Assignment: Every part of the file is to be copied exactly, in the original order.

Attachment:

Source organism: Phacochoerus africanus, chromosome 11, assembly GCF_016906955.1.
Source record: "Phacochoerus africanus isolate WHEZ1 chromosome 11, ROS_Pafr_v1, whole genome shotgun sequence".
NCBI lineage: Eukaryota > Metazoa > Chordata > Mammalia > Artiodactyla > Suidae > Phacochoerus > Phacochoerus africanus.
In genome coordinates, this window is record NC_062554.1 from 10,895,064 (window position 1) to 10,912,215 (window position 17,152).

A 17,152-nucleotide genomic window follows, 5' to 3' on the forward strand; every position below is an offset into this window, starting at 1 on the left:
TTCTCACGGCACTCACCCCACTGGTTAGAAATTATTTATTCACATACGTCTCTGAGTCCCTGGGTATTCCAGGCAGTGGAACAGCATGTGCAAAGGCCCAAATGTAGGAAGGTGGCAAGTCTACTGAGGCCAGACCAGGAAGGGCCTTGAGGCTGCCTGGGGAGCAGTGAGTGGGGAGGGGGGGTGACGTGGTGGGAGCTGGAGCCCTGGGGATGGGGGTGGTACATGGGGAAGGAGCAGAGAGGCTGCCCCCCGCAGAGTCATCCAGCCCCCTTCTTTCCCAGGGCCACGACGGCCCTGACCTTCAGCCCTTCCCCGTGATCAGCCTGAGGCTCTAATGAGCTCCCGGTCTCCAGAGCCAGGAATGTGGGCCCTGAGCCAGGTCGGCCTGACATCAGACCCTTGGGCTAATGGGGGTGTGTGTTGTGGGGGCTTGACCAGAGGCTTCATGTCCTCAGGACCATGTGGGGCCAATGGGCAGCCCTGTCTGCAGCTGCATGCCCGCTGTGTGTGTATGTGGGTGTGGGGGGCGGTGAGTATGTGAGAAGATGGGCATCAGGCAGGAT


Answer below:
Source organism: Phacochoerus africanus, chromosome 11, assembly GCF_016906955.1.
Source record: "Phacochoerus africanus isolate WHEZ1 chromosome 11, ROS_Pafr_v1, whole genome shotgun sequence".
NCBI lineage: Eukaryota > Metazoa > Chordata > Mammalia > Artiodactyla > Suidae > Phacochoerus > Phacochoerus africanus.
In genome coordinates, this window is record NC_062554.1 from 10,895,064 (window position 1) to 10,912,215 (window position 17,152).

A 17,152-nucleotide genomic window follows, 5' to 3' on the forward strand; every position below is an offset into this window, starting at 1 on the left:
TTCTCACGGCACTCACCCCACTGGTTAGAAATTATTTATTCACATACGTCTCTGAGTCCCTGGGTATTCCAGGCAGTGGAACAGCATGTGCAAAGGCCCAAATGTAGGAAGGTGGCAAGTCTACTGAGGCCAGACCAGGAAGGGCCTTGAGGCTGCCTGGGGAGCAGTGAGTGGGGAGGGGGGGTGACGTGGTGGGAGCTGGAGCCCTGGGGATGGGGGTGGTACATGGGGAAGGAGCAGAGAGGCTGCCCCCCGCAGAGTCATCCAGCCCCCTTCTTTCCCAGGGCCACGACGGCCCTGACCTTCAGCCCTTCCCCGTGATCAGCCTGAGGCTCTAATGAGCTCCCGGTCTCCAGAGCCAGGAATGTGGGCCCTGAGCCAGGTCGGCCTGACATCAGACCCTTGGGCTAATGGGGGTGTGTGTTGTGGGGGCTTGACCAGAGGCTTCATGTCCTCAGGACCATGTGGGGCCAATGGGCAGCCCTGTCTGCAGCTGCATGCCCGCTGTGTGTGTATGTGGGTGTGGGGGGCGGTGAGTATGTGAGAAGATGGGCATCAGGCAGGAT